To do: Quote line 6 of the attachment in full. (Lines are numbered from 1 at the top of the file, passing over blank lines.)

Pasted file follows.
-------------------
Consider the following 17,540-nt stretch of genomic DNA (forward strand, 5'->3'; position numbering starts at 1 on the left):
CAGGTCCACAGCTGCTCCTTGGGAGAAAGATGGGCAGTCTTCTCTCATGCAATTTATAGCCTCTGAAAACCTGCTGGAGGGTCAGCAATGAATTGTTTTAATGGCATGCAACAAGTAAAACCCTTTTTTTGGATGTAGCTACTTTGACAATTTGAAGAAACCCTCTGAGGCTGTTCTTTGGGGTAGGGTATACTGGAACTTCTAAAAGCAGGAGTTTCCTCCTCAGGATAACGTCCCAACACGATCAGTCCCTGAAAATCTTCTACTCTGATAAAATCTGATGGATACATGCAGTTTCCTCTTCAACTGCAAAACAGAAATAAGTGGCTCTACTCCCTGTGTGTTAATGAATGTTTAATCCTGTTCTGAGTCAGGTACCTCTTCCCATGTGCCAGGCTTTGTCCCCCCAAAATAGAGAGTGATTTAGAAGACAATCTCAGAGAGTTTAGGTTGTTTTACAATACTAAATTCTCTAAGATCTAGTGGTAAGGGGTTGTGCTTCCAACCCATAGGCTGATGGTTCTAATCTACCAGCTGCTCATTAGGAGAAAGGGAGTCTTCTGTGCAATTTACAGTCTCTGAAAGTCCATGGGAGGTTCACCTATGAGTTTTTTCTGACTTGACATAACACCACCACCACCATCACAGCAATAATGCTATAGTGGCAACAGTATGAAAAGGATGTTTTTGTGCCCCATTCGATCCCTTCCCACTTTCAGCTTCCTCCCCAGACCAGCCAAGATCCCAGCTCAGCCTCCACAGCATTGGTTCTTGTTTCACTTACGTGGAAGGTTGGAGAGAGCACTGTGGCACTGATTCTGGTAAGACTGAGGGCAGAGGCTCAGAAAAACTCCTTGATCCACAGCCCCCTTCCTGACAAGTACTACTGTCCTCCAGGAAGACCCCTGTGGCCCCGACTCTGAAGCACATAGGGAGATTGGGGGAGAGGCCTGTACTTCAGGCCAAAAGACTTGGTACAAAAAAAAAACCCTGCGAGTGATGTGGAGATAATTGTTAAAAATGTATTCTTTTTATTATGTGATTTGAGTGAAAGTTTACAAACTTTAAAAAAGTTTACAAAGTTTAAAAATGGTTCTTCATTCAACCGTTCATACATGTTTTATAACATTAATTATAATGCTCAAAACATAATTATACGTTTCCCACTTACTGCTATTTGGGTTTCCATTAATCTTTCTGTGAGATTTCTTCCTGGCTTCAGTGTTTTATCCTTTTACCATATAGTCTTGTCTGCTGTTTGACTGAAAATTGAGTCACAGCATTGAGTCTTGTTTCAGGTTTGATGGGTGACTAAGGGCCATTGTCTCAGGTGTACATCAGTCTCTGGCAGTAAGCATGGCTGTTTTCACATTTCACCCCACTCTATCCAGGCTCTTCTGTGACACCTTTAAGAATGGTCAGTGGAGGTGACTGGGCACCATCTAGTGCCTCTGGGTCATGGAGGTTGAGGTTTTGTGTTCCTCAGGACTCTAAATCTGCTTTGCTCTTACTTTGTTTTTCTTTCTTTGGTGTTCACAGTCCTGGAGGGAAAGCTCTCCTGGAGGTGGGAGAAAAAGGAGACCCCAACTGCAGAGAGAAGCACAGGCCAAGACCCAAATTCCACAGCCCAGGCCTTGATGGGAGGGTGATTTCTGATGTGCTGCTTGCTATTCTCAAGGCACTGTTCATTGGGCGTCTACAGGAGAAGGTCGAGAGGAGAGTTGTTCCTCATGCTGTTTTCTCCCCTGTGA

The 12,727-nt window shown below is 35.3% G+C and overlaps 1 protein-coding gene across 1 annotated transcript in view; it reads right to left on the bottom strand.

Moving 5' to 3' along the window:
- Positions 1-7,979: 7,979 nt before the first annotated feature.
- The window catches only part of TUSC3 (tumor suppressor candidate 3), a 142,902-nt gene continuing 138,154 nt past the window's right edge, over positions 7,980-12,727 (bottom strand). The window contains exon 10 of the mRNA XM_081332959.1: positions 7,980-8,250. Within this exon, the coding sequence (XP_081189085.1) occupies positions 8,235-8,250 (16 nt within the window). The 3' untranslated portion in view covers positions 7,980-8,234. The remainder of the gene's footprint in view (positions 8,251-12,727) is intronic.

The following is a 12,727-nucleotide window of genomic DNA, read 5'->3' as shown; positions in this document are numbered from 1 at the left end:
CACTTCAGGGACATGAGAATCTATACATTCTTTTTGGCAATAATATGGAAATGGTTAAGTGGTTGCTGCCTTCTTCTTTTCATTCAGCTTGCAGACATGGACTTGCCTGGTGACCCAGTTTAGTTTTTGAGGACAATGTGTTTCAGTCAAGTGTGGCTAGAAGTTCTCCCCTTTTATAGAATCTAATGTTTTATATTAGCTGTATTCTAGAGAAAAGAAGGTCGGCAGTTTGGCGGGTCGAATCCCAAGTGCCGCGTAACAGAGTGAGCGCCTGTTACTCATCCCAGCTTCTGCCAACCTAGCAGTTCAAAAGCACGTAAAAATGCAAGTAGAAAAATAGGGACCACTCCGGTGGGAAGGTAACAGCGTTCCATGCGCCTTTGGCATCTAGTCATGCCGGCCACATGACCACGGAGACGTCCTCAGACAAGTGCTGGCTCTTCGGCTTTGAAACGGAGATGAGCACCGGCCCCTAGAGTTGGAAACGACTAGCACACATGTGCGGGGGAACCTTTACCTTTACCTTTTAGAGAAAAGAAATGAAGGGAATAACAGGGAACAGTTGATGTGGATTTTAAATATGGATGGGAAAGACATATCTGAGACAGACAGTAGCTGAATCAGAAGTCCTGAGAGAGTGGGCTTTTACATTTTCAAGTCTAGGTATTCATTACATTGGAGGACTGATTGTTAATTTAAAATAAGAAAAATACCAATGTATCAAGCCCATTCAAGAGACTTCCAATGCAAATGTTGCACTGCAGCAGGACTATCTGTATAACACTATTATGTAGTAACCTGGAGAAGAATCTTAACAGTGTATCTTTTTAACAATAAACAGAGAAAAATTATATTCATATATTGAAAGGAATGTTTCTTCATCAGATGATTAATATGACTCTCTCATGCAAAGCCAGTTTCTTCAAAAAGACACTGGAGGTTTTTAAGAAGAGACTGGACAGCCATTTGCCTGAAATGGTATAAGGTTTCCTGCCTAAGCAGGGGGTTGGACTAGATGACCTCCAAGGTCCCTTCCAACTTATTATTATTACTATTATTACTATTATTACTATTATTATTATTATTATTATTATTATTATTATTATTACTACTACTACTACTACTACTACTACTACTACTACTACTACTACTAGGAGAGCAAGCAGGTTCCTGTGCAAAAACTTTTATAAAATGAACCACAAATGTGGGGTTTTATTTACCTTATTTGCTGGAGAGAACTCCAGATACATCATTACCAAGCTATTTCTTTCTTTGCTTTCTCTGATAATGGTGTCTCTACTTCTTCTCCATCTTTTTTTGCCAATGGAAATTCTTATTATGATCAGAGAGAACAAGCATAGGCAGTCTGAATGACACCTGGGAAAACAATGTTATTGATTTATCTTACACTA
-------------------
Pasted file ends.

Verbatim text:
- The window catches only part of TUSC3 (tumor suppressor candidate 3), a 142,902-nt gene continuing 138,154 nt past the window's right edge, over positions 7,980-12,727 (bottom strand). The window contains exon 10 of the mRNA XM_081332959.1: positions 7,980-8,250. Within this exon, the coding sequence (XP_081189085.1) occupies positions 8,235-8,250 (16 nt within the window). The 3' untranslated portion in view covers positions 7,980-8,234. The remainder of the gene's footprint in view (positions 8,251-12,727) is intronic.